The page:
Estimated benefit of automated emergency braking systems for vehicle–pedestrian crashes in the United States
Objective: The objective of this research study is to estimate the benefit to pedestrians if all U.S. cars, light trucks, and vans were equipped with an automated braking system that had pedestrian detection capabilities.
Methods: A theoretical automatic emergency braking (AEB) model was applied to real-world vehicle–pedestrian collisions from the Pedestrian Crash Data Study (PCDS). A series of potential AEB systems were modeled across the spectrum of expected system designs. Both road surface conditions and pedestrian visibility were accounted for in the model. The impact speeds of a vehicle without AEB were compared to the estimated impact speeds of vehicles with a modeled pedestrian detecting AEB system. These impacts speeds were used in conjunction with an injury and fatality model to determine risk of Maximum Abbreviated Injury Scale of 3 or higher (MAIS 3+) injury and fatality.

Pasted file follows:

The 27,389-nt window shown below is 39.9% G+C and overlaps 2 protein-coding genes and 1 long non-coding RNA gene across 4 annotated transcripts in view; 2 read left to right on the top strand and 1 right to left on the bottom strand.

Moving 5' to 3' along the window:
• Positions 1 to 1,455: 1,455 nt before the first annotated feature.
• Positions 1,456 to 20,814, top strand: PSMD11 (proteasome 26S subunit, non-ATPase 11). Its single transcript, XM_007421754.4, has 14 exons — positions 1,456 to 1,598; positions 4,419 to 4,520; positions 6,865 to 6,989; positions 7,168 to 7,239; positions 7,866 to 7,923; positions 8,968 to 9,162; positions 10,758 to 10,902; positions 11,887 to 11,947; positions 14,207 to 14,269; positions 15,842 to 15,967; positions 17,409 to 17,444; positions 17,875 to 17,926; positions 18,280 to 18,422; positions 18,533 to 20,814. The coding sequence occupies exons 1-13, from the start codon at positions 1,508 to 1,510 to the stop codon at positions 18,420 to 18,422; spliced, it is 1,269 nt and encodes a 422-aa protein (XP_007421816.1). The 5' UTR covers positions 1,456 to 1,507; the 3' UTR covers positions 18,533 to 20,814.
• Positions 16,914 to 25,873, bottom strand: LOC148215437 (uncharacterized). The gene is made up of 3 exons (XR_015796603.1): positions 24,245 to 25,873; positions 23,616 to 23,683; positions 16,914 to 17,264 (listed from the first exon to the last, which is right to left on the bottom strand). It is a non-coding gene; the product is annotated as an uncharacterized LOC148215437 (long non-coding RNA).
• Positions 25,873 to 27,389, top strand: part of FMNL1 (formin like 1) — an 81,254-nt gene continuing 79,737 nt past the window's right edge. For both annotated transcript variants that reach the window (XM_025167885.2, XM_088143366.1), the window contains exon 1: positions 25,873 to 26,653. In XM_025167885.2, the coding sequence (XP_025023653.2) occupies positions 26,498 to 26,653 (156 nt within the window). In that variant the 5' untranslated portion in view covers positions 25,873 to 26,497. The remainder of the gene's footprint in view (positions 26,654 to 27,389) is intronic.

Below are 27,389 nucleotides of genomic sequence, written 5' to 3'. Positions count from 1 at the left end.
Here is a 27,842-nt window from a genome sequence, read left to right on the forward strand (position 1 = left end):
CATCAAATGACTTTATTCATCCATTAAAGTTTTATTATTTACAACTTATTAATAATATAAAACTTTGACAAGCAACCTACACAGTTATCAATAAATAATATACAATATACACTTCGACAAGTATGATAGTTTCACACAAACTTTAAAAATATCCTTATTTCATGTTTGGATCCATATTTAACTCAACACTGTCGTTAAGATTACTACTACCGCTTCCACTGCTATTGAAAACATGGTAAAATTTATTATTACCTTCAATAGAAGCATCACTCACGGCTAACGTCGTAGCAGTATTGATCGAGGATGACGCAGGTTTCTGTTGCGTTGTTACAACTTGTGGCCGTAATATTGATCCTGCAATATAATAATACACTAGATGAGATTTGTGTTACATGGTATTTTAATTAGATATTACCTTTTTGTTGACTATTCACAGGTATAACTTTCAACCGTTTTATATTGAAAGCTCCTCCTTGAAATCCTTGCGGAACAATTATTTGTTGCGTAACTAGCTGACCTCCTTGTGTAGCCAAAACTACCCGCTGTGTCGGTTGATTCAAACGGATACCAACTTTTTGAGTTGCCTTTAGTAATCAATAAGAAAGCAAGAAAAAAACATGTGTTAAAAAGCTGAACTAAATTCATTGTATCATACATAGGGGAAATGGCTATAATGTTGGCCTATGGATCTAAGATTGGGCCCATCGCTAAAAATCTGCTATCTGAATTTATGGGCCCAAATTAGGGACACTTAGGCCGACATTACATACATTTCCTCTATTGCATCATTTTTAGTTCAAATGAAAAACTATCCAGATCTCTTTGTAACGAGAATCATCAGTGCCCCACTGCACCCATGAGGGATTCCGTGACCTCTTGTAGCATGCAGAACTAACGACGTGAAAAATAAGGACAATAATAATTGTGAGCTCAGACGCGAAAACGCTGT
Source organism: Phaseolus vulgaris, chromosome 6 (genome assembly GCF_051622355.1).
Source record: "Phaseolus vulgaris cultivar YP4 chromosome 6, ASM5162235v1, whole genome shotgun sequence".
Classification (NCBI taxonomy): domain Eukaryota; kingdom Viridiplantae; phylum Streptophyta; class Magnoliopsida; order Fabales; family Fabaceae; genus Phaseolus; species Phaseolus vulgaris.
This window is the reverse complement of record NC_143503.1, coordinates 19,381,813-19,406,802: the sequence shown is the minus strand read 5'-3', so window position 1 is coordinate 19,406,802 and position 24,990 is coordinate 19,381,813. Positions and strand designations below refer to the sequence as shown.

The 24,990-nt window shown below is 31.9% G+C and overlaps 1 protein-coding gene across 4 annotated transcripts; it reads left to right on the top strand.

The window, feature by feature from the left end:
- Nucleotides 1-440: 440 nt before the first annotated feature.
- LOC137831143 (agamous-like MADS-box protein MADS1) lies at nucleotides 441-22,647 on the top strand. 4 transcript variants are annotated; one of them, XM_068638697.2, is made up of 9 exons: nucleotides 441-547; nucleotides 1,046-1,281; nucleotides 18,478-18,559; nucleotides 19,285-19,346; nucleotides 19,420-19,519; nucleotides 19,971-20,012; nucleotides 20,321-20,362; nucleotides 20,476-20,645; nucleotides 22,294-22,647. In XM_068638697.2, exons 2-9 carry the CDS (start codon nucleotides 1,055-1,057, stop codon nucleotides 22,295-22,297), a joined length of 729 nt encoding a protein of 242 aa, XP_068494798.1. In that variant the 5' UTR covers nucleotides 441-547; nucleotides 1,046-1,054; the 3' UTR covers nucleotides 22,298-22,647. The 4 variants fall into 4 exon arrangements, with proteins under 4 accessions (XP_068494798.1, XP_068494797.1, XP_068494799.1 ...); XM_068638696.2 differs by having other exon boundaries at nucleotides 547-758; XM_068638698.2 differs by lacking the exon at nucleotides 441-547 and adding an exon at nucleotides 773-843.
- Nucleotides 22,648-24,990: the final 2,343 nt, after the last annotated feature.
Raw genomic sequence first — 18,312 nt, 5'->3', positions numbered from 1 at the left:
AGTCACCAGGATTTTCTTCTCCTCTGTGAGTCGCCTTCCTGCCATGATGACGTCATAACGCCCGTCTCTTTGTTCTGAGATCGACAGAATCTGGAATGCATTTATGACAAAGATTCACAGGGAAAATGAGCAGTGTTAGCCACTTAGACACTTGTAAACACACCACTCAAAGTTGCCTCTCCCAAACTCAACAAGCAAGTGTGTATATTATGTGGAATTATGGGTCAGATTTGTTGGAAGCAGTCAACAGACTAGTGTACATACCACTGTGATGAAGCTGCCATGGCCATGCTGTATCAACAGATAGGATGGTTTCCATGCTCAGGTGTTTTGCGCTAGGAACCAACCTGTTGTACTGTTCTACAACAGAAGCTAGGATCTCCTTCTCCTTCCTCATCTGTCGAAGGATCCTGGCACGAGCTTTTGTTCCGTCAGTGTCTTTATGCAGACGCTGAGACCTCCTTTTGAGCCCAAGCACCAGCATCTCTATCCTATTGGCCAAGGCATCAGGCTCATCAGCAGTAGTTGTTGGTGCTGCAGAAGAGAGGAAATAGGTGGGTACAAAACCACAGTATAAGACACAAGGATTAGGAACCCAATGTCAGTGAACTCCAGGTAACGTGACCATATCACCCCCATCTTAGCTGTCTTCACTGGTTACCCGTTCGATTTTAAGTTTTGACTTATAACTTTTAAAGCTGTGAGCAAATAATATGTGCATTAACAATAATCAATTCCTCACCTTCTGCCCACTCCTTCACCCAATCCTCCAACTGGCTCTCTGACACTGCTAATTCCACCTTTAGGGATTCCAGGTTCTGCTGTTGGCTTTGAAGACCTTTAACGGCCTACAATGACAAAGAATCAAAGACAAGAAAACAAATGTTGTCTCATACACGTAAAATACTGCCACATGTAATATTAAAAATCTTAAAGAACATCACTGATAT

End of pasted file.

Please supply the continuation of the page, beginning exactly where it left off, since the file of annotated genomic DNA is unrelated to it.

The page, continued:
Results: AEB systems with pedestrian detection capability, across the spectrum of expected design parameters, reduced fatality risk when compared to human drivers. The most beneficial system (time-to-collision [TTC] = 1.5 s, latency = 0 s) decreased fatality risk in the target population between 84 and 87% and injury risk (MAIS score 3+) between 83 and 87%.
Conclusions: Though not all crashes could be avoided, AEB significantly mitigated risk to pedestrians. The longer the TTC of braking and the shorter the latency value, the higher benefits showed by the AEB system. All AEB models used in this study were estimated to reduce fatalities and injuries and were more effective when combined with driver braking.